NASA - National Aeronautics and Space AdministrationWashington, D.C. – In 2016, NASA drove advances in technology, science, aeronautics and space exploration that enhanced the world’s knowledge, innovation, and stewardship of Earth.

“This past year marked record-breaking progress in our exploration objectives,” said NASA Administrator Charles Bolden. “We advanced the capabilities we’ll need to travel farther into the solar system while increasing observations of our home and the universe, learning more about how to continuously live and work in space, and, of course, inspiring the next generation of leaders to take up our Journey to Mars and make their own discoveries.”

This illustration depicts NASA's Juno spacecraft at Jupiter, with its solar arrays and main antenna pointed toward the distant sun and Earth. (NASA/JPL-Caltech)

This illustration depicts NASA’s Juno spacecraft at Jupiter, with its solar arrays and main antenna pointed toward the distant sun and Earth. (NASA/JPL-Caltech)

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NASA Building Space Launch System’s Core Stage Piece by Piece

 

NASA’s Marshall Space Flight Center

NASA - National Aeronautics and Space AdministrationHuntsville, AL – The largest rocket stage in the world is coming together piece by piece at NASA’s Michoud Assembly Facility in New Orleans, LA. Large elements for NASA’s Space Launch System are in production and will be joined together to create the rocket’s 212-foot-tall core stage, the backbone of the SLS rocket.

Why is NASA building the world’s most powerful rocket? Because SLS is ready to support both near-term missions in the proving ground around the moon starting in 2018, while at the same time being capable of carrying the very large hardware like landers, habitats and other supplies and equipment needed to explore Mars and other deep space destinations in the 2030s and beyond.

Engineers just completed welding the liquid hydrogen tank that will provide fuel for the first SLS flight in 2018. The tank measures more than 130 feet tall, comprises almost two-thirds of the core stage and holds 537,000 gallons of liquid hydrogen -- which is cooled to minus 423 degrees Fahrenheit. (NASA/Michoud/Steven Seipel)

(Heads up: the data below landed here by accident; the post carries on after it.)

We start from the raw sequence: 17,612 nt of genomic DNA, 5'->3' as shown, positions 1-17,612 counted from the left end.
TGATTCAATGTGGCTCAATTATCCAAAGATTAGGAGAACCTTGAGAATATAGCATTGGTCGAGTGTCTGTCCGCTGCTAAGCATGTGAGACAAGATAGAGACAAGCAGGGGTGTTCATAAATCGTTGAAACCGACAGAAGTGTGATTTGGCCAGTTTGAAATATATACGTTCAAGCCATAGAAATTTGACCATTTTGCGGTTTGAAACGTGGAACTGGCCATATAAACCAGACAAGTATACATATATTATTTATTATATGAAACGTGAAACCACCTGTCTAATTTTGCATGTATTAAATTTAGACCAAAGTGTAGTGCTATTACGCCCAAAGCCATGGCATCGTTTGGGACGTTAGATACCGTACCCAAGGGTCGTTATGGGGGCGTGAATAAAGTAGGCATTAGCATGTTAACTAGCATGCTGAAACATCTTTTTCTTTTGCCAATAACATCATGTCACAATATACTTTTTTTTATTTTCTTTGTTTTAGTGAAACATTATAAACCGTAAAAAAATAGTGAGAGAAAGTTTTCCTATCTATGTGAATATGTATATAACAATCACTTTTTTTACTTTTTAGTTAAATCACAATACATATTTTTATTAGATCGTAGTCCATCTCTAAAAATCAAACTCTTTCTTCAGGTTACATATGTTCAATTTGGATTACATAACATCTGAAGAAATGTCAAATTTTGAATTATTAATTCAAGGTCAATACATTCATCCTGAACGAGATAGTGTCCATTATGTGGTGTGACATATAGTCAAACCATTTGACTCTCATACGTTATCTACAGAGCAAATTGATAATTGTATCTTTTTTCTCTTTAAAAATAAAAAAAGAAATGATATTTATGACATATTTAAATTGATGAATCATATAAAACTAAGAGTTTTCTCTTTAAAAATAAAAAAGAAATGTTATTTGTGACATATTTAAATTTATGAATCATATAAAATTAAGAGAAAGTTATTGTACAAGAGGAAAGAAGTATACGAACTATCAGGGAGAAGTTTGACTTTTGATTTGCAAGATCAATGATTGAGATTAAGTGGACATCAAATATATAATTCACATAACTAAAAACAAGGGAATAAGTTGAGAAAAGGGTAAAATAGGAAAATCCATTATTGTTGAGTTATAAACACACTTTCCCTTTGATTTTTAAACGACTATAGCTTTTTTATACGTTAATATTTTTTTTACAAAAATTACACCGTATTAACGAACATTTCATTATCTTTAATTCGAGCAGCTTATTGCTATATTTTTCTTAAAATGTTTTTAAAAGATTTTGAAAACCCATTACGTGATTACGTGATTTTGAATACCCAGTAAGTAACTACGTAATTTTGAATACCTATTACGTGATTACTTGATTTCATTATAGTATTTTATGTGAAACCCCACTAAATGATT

Engineers just completed welding the liquid hydrogen tank that will provide fuel for the first SLS flight in 2018. The tank measures more than 130 feet tall, comprises almost two-thirds of the core stage and holds 537,000 gallons of liquid hydrogen — which is cooled to minus 423 degrees Fahrenheit. (NASA/Michoud/Steven Seipel)

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NASA Vehicle Assembly Building Prepared for Another 50 Years of Service

 

NASA - National Aeronautics and Space AdministrationNASA’s Kennedy Space Center, FL – Construction of the Vehicle Assembly Building, or VAB, at NASA’s Kennedy Space Center in Florida began a half-century ago this summer.

After serving through the Apollo and Space Shuttle Programs, the mammoth structure now is undergoing renovations to accommodate future launch vehicles and to continue as a major part of America’s efforts to explore space for another 50 years.

The Apollo 11 rocket towers over the Kennedy Space Center’s crawlerway during the May 20th, 1969 rollout from the Vehicle Assembly Building to Launch Pad 39A. The Saturn V launched astronauts Neil Armstrong, Michael Collins and Buzz Aldrin on the first lunar landing mission wtih Armstrong and Aldrin walking on the moon on July 20th. 1969. (Image Credit: NASA)

The Apollo 11 rocket towers over the Kennedy Space Center’s crawlerway during the May 20th, 1969 rollout from the Vehicle Assembly Building to Launch Pad 39A. The Saturn V launched astronauts Neil Armstrong, Michael Collins and Buzz Aldrin on the first lunar landing mission wtih Armstrong and Aldrin walking on the moon on July 20th. 1969. (Image Credit: NASA)